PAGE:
Okayama is the prefecture pretty much directly north of Kagawa, and it’s famous for a few things. Peaches, and the legend of Momotaro (Peach Boy) are the most noteworthy, but my particular favourite is the Naked Man Festival.
This festival is held once a year in February, so midmorning on Saturday February 18, Justin, Jon, Ben and I loaded up Justin’s car and headed north, giving the boys a chance to load up on road trip Maccas first.
The festival doesn’t kick off until the evening, so our first stop was the Kirin Beer Park, with a short ramen lunch break first.
I’ve seen a fair few breweries in my time, but the chance to take a tour entirely in Japanese sounded too funny to miss. There was also the promise of a free afternoon beer to lure me in, but that was just a bonus.
As Justin was driving, he was lucky enough to wear a big, dorky badge announcing that he wasn’t allowed to drink, but the rest of us had a couple of beers and thoroughly enjoyed the drunken Japanese man trying to make friends by using all the dirty words he knew in English.
The afternoon beers had the additional benefit of convincing Ben that he definitely wanted to participate, or ‘run’ in the festival. He had previously been wavering because of the steady snow outside, but with a few beers in him, he declared that he certainly would be taking off all his clothes and running around a temple with thousands of other men.
We drove into Okayama city to kill a bit more time and so Justin could look for a toy he couldn’t find in Takamatsu. I bought some bright red, heart shaped sunglasses to spite the persistent snow, and insisted on wearing them the whole way to Sadaiji, where the festival is held.
When we arrived in the small city just outside Okayama, it was packed. We managed to find parking a short walk from the temple and after dropping Ben and Justin in the changing tents, Jon and I went to enjoy the festival.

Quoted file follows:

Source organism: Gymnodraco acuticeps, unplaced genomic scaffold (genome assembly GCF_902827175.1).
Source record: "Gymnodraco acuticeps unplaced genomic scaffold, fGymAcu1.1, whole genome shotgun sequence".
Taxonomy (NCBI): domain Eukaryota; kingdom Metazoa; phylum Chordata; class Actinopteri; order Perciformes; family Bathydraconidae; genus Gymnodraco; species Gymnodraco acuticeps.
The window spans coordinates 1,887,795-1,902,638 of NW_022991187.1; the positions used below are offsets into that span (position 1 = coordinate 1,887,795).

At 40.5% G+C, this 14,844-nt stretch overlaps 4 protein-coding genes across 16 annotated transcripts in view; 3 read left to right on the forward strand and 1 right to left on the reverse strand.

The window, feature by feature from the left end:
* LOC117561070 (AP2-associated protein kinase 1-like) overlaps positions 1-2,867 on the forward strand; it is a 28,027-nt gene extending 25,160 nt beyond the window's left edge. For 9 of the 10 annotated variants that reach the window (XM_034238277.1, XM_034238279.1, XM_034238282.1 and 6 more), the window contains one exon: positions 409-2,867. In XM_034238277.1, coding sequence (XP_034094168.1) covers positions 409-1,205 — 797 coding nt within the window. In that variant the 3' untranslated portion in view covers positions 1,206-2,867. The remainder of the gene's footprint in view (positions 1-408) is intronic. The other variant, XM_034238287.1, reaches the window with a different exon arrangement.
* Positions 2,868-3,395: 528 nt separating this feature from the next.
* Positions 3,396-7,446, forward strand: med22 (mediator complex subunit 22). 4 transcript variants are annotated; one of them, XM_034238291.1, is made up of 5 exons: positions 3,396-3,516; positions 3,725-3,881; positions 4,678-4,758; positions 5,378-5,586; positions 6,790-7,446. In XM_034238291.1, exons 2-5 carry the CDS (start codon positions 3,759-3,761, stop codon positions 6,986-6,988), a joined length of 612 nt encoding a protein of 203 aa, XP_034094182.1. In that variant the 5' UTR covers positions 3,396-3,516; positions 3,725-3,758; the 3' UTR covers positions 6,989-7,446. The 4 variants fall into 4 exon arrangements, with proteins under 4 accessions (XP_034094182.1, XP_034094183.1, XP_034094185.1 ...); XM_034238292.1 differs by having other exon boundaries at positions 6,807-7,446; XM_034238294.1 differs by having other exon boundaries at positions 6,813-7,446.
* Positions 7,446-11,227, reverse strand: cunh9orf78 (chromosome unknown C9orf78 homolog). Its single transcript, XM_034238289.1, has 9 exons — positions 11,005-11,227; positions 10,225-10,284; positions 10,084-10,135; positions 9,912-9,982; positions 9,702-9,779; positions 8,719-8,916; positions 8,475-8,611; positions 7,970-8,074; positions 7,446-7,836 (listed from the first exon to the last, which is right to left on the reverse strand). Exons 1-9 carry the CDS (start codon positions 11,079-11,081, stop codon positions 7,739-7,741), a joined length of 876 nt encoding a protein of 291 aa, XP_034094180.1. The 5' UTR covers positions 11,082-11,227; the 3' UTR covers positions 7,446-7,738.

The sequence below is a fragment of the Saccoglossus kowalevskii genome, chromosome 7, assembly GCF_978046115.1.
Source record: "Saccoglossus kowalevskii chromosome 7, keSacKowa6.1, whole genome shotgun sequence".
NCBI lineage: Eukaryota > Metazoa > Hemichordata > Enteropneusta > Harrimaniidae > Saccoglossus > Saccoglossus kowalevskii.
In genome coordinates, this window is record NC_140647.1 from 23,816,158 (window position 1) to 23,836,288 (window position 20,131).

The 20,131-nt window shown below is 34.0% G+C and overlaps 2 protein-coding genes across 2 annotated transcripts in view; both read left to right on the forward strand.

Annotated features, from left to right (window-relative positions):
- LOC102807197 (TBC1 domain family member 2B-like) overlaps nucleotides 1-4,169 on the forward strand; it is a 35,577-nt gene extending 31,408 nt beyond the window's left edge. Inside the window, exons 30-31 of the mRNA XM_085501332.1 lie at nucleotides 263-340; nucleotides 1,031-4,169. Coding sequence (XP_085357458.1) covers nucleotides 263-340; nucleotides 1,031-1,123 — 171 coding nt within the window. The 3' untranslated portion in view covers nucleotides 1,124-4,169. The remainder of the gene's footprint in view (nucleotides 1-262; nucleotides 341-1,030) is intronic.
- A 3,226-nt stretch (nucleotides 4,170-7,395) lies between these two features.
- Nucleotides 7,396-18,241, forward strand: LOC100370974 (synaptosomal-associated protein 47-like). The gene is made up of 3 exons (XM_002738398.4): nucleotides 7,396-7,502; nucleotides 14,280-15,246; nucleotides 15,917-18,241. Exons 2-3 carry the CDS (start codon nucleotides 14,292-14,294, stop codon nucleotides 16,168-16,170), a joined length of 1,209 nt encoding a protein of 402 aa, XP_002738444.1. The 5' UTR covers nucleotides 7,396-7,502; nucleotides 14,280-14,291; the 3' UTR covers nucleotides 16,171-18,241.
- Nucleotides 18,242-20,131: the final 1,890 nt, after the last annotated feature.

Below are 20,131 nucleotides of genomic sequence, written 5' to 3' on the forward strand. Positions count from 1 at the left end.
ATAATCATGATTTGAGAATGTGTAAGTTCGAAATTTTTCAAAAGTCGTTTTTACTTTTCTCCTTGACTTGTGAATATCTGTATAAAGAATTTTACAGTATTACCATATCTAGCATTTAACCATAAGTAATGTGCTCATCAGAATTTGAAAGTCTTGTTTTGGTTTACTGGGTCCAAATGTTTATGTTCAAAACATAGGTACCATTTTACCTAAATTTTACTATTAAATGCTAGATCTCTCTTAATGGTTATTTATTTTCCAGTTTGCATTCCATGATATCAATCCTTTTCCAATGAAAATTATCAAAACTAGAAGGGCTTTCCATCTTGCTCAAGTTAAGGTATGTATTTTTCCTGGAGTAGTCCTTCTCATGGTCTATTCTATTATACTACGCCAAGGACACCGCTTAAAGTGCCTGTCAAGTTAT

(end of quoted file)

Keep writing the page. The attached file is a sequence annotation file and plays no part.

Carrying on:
There were stunning fireworks that lasted for ages, there were food stalls with some of the best matsuri food I had seen in ages and there was hot sake. Jon and I availed ourselves of all of these then met up with Jon’s friend Will, and Mike and his dad, and got ourselves in position to watch the running.
The participants (men only) run in circles around this temple for about two hours, through the sacred pool, up to the shrines and repeat. It was a bit mad, but I guess it is the only way for them to stay warm as they were only wearing little tabi (toe sock-shoes) and fundoshii (sumo wrestler diapers).
Around 9pm, they started filing up onto the stage-like part of the temple. Slowly the stage was filled with sweaty men jostling for space and preparing themselves to fight for holy sticks about the size of drumsticks.
The idea is that someone upstairs in the temple throws a few of these sticks into the crowd and the men try to grab one and make it out of the temple grounds. If you can make it out (alive) with the stick, you will be blessed with good fortune and a hefty cash prize.
To get out however, you need to fight a few thousand sweaty, mostly naked men who are all desperate to get their hands on that stick.
It is not uncommon for people to die, either by being pushed off the edge of the temple or crushed by the uncontrollable crowd, or by being attacked while holding the stick. No person with tattoos is allowed to run in this festival, the idea being that tattoos are most prevalent amoung yakuza (Japanese mafia) who, in the past, have allegedly smuggled weapons into the festival (yes, in their fundoshii) to ensure they win the stick.
With that in mind, I was very glad that Ben and Justin were both decent sized guys, safely far away from the edge, and not harbouring any serious ambitions of winning the stick.
We were only there for the experience, but I guess for some people it’s quite a serious event and there was a very tense anticipation in the crowd which made it all quite exciting.
I obviously couldn’t see the sticks, but I could kind of follow the progress by watching where the epicentre of the mob was moving. There was no big announcement of the winner at the end, so it was all a little anticlimactic as the runners and the spectators began to mingle again, but I could almost feel the atmosphere change as everyone relaxed (and suddenly realised they were freezing).
We had thought about staying in Okayama for the night, but there was a party going on in Tak that I was quite keen to join later, and Mike and his dad (who had just flown in from the US that morning) were exhausted, so when Ben and Justin had reclothed, we got back in the car and headed back to Tak via McDonalds.
I had a great time, but (and I never thought I’d say this) I think I’ve seen enough bums to last me a while.